Unfortunately, Vitamin C in general is not very shelf stable. It’s extremely sensitive to light and oxygen; overexposure to either one of those things will cause it to oxidize rapidly, at which point it loses its efficacy. This is why it’s important for Vitamin C to be packaged in dark colored or opaque bottles – a clear bottle would render the product ineffective fairly quickly. It’s also important to use up a Vitamin C product within a a reasonably short span of time – 3 months is a good rule of thumb, but if your Vitamin C product darkens at any point, it’s time to stop using it. A darker product means it has oxidized.
There are many different sources of Vitamin C; Ascorbic Acid (which also happens to be an AHA) only represents one of them. Unfortunately, it’s not the best choice to be used topically. It’s effective, but it is a little less stable, and it is more likely to cause irritation than other C sources such as C-ester or magnesium ascorbyl phosphate (MAP).
If you’re interested in reading just a small sampling of the scientific studies surrounding Vitamin C as a skin care ingredient, here are some good places to start:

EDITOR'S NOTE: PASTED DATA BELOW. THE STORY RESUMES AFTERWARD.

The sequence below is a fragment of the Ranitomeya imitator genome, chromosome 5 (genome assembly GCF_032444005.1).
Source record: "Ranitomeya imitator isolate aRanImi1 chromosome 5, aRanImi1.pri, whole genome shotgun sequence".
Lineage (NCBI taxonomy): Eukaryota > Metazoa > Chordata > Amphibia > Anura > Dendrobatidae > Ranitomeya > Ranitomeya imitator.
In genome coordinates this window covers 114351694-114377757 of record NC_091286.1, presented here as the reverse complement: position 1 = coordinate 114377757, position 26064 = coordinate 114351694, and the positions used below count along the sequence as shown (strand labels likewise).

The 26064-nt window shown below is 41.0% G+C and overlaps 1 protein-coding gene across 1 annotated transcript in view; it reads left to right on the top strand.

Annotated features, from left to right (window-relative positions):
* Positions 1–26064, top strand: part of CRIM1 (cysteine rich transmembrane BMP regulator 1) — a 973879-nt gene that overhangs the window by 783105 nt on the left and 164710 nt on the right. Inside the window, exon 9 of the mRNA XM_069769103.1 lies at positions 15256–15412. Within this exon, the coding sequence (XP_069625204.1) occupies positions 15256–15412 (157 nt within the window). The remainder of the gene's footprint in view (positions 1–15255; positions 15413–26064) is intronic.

However, I am a bit confused about Niacinamide’s presence in this formula, as it is typically known to be incompatible with Vitamin C, especially in the form of Ascorbic Acid as it appears in this serum. Niacinamide and Vitamin C cancel each other out when mixed with one another in water-based solutions – which is what this serum is. Because Niacinamide is so low on the list of active ingredients in this formula, I’m guessing it’s not present enough to cancel out the efficacy of the Ascorbic Acid, but I am wondering what its role is in this serum. If any cosmetic formulators happen to be reading this and can shed some light on why Niacinamide is included in this formula, I’d love your insight!
Ubiquinone – Better known as CoQ10, Ubiquinone is an antioxidant that can help increase collagen production when present in large enough amounts. Ubiquinone is pretty low on the ingredient list in this particular formula, however, so once again, I find myself asking why it’s been included.